Perhaps that was her greatest gift to us:  She gave us the freedom to be ourselves. 
            She tried to pass along to us everything she learned.  To prepare us to be competitive without pressuring us beyond our abilities.  To teach us to love and cherish each other as sisters and as a family; a bond she knew would outlive her
            She told us we never had to be the best, as long as we did our best.
            She told us we would have to work twice as hard to get half as far.
            She taught us to love all people.
            She taught us to stand up for what we believe in.
            She taught us to love books.
            She taught us to love ourselves. She filled our house with black dolls so we would see our own faces reflected everywhere.  She read us books about Dr. King, Harriet Tubman, Frederick Douglass and Sojourner Truth. 
             She taught us “document, document, document.” History belongs to those who write it. 
            And she told us stories.  She didn’t tell a story once or twice.  She told a story ten times—twenty times.  She told a story so you would remember it.  She talked about her childhood in Gadsden County, and how she and her sister, Priscilla, dodged farm work in their grandfather Richard Allen Powell’s fields.  Or chased snakes.  She talked about her adolescence in Belle Glade, and how her stepfather, Marion Hamilton, taught students from the area known as “The Muck” how to play Count Basie and John Philip Sousa.
            She told us the stories of the foot-soldiers.  Of the teargas.  The protest marches.  She told us about the Rev. C.K. Steele and his wife Lois, and their sons Charles Jr., Henry, and Darryl.  She told us about Mrs. Mary Ola Gaines, the Tallahassee housekeeper who was arrested and lost her job because she dared to sit beside the students.  She told us about my godmother, Judy Benninger Brown, and Dan and Jim Harmeling. 
            Many of those stories we put in a book, Freedom in the Family: a Mother-Daughter Memoir of the Fight for Civil Rights, which I’m so grateful we were able to write during her lifetime.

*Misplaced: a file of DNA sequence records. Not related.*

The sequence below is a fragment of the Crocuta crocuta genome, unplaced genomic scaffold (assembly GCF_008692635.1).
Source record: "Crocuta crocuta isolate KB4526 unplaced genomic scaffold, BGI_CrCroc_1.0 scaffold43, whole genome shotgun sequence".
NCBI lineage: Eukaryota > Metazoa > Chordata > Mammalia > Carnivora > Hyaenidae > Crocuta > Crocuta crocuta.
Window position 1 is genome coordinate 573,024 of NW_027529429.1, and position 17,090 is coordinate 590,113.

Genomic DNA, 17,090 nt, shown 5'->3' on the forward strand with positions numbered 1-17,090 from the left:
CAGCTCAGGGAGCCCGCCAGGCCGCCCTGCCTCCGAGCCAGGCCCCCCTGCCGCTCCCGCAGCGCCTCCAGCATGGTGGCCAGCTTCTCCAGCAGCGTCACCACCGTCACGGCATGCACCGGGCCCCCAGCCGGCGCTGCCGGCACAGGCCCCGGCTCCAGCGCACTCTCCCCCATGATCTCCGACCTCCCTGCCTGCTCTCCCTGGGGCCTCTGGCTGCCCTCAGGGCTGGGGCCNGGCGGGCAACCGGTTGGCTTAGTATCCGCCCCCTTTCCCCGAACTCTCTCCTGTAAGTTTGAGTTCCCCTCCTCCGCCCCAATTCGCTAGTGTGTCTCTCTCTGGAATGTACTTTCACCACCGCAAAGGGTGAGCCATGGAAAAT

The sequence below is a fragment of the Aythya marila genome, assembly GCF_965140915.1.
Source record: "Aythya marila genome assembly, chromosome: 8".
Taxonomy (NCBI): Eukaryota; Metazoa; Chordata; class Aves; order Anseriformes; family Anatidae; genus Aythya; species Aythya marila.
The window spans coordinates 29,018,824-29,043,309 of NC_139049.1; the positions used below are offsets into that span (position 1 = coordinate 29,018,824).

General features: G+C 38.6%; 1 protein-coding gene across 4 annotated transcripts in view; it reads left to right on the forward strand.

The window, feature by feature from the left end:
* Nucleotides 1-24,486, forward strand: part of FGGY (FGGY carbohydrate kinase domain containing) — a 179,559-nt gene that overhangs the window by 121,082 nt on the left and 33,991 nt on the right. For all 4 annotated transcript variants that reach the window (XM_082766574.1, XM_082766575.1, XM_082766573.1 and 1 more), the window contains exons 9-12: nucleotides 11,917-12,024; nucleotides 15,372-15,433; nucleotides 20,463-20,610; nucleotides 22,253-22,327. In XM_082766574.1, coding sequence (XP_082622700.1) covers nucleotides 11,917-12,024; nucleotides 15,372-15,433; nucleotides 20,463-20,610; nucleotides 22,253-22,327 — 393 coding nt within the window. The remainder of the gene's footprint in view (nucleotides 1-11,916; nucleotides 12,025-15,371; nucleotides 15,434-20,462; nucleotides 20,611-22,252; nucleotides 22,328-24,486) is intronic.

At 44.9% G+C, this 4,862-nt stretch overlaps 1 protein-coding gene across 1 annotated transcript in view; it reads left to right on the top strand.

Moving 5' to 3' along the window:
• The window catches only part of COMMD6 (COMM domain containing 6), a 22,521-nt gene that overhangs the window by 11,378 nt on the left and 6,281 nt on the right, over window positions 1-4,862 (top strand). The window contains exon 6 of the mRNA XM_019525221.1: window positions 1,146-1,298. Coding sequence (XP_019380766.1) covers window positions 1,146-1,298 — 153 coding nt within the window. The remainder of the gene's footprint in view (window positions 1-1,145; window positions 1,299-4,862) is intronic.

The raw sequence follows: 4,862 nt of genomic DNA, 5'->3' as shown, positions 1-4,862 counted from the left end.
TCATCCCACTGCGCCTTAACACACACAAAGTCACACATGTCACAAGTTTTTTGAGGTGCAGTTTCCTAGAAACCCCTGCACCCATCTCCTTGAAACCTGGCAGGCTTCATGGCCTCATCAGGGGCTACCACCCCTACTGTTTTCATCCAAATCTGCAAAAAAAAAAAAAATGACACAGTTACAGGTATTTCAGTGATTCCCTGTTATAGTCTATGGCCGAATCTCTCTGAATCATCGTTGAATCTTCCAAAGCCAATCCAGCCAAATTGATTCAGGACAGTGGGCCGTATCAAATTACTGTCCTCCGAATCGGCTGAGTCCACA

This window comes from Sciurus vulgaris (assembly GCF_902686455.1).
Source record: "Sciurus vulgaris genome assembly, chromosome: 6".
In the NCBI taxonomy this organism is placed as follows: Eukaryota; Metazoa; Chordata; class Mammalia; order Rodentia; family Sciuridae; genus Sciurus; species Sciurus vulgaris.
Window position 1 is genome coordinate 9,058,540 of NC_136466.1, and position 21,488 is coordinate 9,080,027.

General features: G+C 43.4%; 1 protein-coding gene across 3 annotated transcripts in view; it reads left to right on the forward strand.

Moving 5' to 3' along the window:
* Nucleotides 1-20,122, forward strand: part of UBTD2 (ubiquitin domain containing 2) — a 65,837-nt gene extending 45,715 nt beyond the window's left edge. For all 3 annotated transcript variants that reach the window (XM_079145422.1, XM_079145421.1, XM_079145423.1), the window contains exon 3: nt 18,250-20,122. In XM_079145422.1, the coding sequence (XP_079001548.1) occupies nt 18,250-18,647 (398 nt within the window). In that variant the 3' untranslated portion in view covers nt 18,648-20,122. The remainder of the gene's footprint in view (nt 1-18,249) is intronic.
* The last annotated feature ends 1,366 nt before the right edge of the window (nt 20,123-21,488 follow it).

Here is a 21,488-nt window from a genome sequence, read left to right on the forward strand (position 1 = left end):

She told me stories, but the woman I knew was Mom.  
            Our last major outing with Mom was in January of 2009, when my father, my sister Johnita and I went to Washington, D.C. to see the inauguration of President Barack Obama.  I probably don’t have to tell anyone in this room how excited Mom was about the election of the nation’s first black president; a young man who spoke about the contributions of foot-soldiers and how ordinary people did extraordinary things.  
            In the end, we watched from a downtown news monitor instead of venturing out in the cold, but we were on a rooftop along the parade route, so we saw the presidential motorcade.  
            But Mom was still Mom.  The next day, Dad and I went with Mom to the White House because she wanted to collect some soil to use to plant a tree for the foot-soldiers who hadn’t lived to see the day.  We came with a spoon and a small mason jar looking for soft soil outside of the White House gates.
            This is how we came to learn that the police don’t appreciate people squatting outside of the household gates, digging in the soil—perhaps especially the day after the inauguration of the first black president.   So the young police officer who said, “Hey!” when he saw us was not polite when he asked us to get up and move on.
            “Move—NOW,” he in his I’m-guarding-the-White House voice.
            Some of you in this room may know where this is going.
            Mom was kneeling when he said this, and she wasn’t in a hurry to stand back up.  She started trying to explain why she wanted the soil.
            The police officer cut her off.  “You stay on THIS side of the chain—that’s why it’s there.  Move NOW,” he said again.
            It was just then that I saw bad memories on my mother’s face, and a growing defiance on her face as her lips began to curl.  And in that instant, I imagined our perfect family trip ending in jail some kind of way.  We coaxed Mom away from the police officer just in time.
            Mom got her soil—from a nearby tree where the soil was softer and easier to scoop.   A kindly park ranger had pointed the way.  My mother’s pharmacist, who became a family friend and then a guardian angel, Dr. Lee Dunaway, helped my father plant a tree in her yard with that soil.   Mom got her wish.
            Just as she got her wish to move back to Gadsden County.  She’d felt a strong urge to go back home.  And now, in every way, she is.
             We all sang to her and stroked her when she left this plane, but she is here in our hearts, in our minds, in every atom of our being. 
            She is the voice I will always hear when I face an ethical dilemma.  She is the voice I will always hear when I ask myself if I’m doing enough as a parent. 
            Her voice is immortal.
            I love you, Mom.  I miss you.
            I will stand tall, just as you taught us—and I will walk.